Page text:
We hypothesized that socioeconomic barriers to primary care would also prevent access to ED alternatives, and an absence of these barriers would reduce the use of the ED for primary care – thus highlighting the importance of addressing social inequalities and not focusing on only the provision of services.

Methods

Study population

The analyses for this study were based on data from the 2007/2008 Canadian Community Health Survey. This is a cross-sectional survey collecting information from those ages 12 years and older who were living in private dwellings in Canada. Excluded from the study population were individuals who lived on First Nation reserves or crown lands, full-time members of the Canadian Armed Forces, people in institutions, homeless people, and people living in remote regions. The Canadian Community Health Survey covers approximately 98% of the Canadian population ages 12 and over.

A multistage, stratified sampling design was used, with each dwelling as the final sampling unit. Demographic data were obtained for 144,836 households, and one or two people per household were asked to complete an in-depth interview. From this sample, 134,073 individual responses were obtained, giving a national response rate of 93.5%. The survey included questions related to health status, health care use, and health determinants.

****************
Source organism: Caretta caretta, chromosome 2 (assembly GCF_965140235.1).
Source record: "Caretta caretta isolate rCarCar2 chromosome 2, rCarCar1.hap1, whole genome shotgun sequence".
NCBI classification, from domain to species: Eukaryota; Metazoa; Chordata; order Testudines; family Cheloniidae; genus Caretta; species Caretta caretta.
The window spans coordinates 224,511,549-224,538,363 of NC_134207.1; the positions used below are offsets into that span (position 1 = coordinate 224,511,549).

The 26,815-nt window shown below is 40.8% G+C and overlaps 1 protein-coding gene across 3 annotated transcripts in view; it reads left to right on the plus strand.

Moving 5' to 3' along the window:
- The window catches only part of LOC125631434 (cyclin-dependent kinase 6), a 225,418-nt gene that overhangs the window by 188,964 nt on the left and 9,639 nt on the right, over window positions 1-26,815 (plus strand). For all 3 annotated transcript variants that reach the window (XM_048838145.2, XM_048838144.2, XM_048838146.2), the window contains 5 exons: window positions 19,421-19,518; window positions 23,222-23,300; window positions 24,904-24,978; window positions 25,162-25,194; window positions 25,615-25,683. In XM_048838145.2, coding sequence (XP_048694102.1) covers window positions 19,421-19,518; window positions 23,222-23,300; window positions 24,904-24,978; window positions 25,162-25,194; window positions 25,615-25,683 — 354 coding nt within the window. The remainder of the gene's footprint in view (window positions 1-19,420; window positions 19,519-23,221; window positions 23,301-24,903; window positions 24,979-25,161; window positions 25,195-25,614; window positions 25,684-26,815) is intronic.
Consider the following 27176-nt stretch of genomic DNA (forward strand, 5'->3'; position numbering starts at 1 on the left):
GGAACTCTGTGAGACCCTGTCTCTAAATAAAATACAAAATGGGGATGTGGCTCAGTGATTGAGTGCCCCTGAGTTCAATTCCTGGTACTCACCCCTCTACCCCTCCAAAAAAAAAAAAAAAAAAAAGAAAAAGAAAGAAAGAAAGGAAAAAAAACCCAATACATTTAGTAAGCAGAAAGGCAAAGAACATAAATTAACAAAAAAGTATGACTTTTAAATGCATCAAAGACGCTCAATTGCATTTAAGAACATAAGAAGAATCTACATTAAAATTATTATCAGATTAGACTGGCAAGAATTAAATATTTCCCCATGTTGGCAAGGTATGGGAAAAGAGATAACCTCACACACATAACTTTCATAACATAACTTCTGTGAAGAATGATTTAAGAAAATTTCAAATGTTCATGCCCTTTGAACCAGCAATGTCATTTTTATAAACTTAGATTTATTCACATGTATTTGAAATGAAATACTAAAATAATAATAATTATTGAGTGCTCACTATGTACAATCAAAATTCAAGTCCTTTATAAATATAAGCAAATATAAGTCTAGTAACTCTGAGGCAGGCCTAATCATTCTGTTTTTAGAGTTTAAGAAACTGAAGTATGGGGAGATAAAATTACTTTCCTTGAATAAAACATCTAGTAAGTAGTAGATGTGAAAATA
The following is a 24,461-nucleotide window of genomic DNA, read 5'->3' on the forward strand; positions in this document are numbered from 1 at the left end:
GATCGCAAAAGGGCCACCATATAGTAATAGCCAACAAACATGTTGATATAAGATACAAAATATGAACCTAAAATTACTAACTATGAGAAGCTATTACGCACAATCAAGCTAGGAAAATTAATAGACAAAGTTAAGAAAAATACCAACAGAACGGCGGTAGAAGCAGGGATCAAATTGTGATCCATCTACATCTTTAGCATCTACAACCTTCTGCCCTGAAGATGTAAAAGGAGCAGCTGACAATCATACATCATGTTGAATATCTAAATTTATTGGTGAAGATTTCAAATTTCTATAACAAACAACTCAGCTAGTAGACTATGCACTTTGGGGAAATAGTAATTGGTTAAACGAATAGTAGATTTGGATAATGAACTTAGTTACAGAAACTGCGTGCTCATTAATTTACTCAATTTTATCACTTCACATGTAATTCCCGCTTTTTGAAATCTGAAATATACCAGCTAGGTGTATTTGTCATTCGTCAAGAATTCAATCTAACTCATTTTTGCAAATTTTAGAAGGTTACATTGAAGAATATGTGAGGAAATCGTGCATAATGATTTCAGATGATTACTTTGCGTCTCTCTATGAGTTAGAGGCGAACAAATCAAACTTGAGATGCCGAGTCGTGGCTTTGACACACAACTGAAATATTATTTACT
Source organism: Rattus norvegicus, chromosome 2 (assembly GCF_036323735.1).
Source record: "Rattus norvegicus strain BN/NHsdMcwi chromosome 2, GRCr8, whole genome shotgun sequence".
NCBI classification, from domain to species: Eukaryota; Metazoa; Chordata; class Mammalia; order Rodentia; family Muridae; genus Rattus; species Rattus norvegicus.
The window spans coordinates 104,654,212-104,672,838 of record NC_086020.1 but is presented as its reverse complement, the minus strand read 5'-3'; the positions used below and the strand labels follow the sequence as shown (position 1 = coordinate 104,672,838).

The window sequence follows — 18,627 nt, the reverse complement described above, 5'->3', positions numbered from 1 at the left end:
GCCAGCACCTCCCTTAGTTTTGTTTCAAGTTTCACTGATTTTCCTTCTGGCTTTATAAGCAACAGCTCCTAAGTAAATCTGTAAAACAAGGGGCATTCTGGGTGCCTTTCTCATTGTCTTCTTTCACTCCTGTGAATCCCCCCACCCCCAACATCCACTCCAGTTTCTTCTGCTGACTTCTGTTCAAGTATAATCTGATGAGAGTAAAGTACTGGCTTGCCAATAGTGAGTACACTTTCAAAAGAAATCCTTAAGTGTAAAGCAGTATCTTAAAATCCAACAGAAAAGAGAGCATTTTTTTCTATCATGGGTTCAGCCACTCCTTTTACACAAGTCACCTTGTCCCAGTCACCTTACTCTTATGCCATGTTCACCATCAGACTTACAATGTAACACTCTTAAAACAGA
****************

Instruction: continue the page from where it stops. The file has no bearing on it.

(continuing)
From the survey database, we identified people who reported having no primary care physician. We did not use age or province of residence as restrictions. In the health care utilization module, respondents were asked whether they had a primary care physician. If they said no, they were asked whether they had a usual location that they preferred for health care; if they answered yes, they were asked what kind of location it was; 14,091 individuals responded to this question, and this makes up our study population (Figure 1).

Figure 1 Enrolment of study participants.

Exposure and outcome variables

Our outcome was use of the ED as primary access point to health care. Exposure variables were education, self-reported health status, and employment. Covariates were previously reported factors that increased ED use—age, region, immigrant status, chronic disease, sex, self-reported mental heath status, and difficulty attending medical appointments (defined as a mobility issue). Education was also dichotomized into those with education below secondary school level and those with above secondary school level education. Health status and mental health status were both self-reported on a scale of 5; these were collapsed into poor or good health. Employment status was dichotomized into full/part-time employment and unemployment. Age was collapsed into four categories: <18, 18–45, 46–65, >65 years. Immigrant was defined as “yes” or “no.” Chronic disease was a composite variable, “yes” was defined as any respondent reporting a history of asthma, arthritis, mood or anxiety disorder, diabetes, heart disease, emphysema, chronic obstructive pulmonary disease, or chronic bronchitis. Mobility issue; “yes” was defined as difficulty attending a medical appointment.

Statistical analysis

Prevalence estimates and 95% confidence intervals (CIs) for each variable were calculated. Weighted logistic regression models were constructed to evaluate the importance of individual risk factors and their interactions after adjustment for relevant covariates. Model parameters were estimated by the method of maximum likelihood, and the Wald statistic was used to test the significance of individual variables or interaction terms in relation to ED choice.